Learning to Parent Transgender Children
Over the past few years, stories of transgender children celebrated by their parents have flooded the Internet. But how do these parents come to be supportive of their gender-variant kids? In a recent article in Gender and Society, Elizabeth Rahilly tries to answer that question. Her interviews reveal that instead of entering parenthood with gender-progressive ideologies, supportive parents learn to accept their child’s gender-variance after their child’s persistent urging. Together, parents and children develop methods to reaffirm the child’s gender identity and combat the gender binary.
Rahilly identifies three common techniques that indicate a shift in parents’ perspectives on how best to raise their gender-variant children. In this study, “gender variant children” refers both to children who identify as a different gender than they were assigned at birth and who more casually cross traditional gender boundaries. In responding to their gender variant children, parents first use what Rahilly calls “gender hedging,” or the creation of boundaries for their child’s gender variance. A gender hedging parent might allow their male child to wear pink socks, but not a pink sweater.
Gender hedging allows both children and parents to explore gender nonconformity and begin to question the legitimacy of the gender binary. This questioning leads parents to seek out information about gender-variant children, connecting them to online materials that accept and normalize gender variance.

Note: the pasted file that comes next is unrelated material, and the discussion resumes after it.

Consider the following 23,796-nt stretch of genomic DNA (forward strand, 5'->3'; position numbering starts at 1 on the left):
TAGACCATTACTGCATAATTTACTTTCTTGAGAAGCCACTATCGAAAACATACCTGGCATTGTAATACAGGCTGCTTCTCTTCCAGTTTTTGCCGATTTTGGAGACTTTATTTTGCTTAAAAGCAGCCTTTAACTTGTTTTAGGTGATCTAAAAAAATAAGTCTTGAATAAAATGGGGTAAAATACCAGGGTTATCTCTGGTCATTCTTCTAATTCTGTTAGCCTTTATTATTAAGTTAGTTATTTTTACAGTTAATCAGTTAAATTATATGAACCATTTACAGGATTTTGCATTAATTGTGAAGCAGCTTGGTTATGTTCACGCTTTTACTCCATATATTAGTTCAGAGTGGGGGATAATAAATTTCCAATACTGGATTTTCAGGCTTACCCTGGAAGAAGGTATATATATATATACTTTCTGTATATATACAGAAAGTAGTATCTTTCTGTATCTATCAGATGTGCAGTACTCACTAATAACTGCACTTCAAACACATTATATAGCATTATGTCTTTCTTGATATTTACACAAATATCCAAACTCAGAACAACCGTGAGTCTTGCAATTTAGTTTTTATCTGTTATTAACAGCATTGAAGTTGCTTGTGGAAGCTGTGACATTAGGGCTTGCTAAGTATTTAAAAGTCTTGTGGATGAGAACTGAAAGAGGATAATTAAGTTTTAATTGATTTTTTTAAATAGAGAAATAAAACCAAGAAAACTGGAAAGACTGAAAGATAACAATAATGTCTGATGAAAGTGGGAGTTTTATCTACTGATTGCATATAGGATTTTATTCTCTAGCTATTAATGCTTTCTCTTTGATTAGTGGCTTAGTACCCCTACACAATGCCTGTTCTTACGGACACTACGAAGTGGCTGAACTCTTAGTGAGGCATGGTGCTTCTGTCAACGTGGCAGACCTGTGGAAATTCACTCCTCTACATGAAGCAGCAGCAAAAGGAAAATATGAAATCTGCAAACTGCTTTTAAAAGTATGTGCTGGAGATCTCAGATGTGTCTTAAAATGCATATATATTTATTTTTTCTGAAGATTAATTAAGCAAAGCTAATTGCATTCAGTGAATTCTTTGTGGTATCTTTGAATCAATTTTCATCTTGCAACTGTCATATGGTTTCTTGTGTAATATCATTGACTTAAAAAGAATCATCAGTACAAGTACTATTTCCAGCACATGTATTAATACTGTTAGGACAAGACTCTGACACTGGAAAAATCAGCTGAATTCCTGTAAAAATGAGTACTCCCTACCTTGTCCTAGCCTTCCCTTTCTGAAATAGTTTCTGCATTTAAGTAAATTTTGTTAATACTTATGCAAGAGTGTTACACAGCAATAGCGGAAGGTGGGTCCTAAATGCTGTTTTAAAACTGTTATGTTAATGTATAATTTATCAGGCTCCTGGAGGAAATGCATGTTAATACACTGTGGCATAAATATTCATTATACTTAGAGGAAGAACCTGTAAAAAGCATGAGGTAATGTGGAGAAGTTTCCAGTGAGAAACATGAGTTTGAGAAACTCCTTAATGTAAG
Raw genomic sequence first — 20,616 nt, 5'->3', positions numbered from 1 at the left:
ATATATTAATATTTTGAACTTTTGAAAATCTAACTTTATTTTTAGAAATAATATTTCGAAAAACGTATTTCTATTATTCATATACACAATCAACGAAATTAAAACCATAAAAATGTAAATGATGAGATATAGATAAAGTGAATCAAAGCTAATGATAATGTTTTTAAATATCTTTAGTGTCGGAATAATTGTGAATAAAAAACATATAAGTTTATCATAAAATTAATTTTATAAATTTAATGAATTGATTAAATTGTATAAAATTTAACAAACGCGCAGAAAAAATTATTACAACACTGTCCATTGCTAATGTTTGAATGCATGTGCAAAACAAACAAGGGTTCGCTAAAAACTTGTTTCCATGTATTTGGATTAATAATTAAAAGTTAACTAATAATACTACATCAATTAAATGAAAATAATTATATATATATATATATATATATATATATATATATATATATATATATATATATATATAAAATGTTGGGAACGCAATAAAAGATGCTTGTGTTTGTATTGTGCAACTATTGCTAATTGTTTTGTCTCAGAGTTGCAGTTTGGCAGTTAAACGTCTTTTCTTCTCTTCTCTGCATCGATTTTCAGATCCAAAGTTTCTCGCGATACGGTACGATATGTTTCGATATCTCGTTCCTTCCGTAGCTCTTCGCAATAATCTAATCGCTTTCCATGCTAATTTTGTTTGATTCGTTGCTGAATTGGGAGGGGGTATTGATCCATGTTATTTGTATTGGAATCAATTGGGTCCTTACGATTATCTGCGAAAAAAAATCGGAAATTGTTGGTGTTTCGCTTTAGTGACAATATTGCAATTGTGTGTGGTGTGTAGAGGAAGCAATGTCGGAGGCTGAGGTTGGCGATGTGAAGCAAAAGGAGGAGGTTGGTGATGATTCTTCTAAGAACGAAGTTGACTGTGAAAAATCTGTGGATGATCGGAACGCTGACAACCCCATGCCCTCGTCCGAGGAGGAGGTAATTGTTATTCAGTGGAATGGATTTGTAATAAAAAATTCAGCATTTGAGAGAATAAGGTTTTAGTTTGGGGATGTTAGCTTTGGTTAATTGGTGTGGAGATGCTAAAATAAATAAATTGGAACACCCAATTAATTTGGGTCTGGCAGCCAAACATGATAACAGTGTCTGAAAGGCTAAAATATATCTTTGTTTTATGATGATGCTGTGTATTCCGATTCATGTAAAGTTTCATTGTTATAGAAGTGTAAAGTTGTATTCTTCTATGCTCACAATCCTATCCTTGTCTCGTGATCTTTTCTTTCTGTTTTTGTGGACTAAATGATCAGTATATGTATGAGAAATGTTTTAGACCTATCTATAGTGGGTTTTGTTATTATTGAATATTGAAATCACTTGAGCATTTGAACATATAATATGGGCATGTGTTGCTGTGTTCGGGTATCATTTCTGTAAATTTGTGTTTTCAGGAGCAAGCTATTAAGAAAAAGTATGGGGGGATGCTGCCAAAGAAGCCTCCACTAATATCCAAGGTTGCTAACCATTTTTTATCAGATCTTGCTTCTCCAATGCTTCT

Then parents participate in “gender literacy,” or active education of their children about issues of gender variance. Rahilly argues that gender literacy permits parents to actively resist the gender binary and demonstrate acceptance of their own children. Finally, parents adopt a practice of “playing along” with the gender binary according to boundaries set partially by their children. For example, a parent may not correct a stranger who mis-genders a child in a grocery store if a child requests their silence, but will address a teacher who mistreats the child.
Ultimately, Rahilly found that supportive parenting of gender-variant children is largely child-driven. Neither parents nor children are driven by ideologies that encourage gender variation, such as feminism or gender-neutral parenting. Instead, accepting parenting practices develop directly in response to the children’s interpretations of their gender and corresponding understanding of their needs.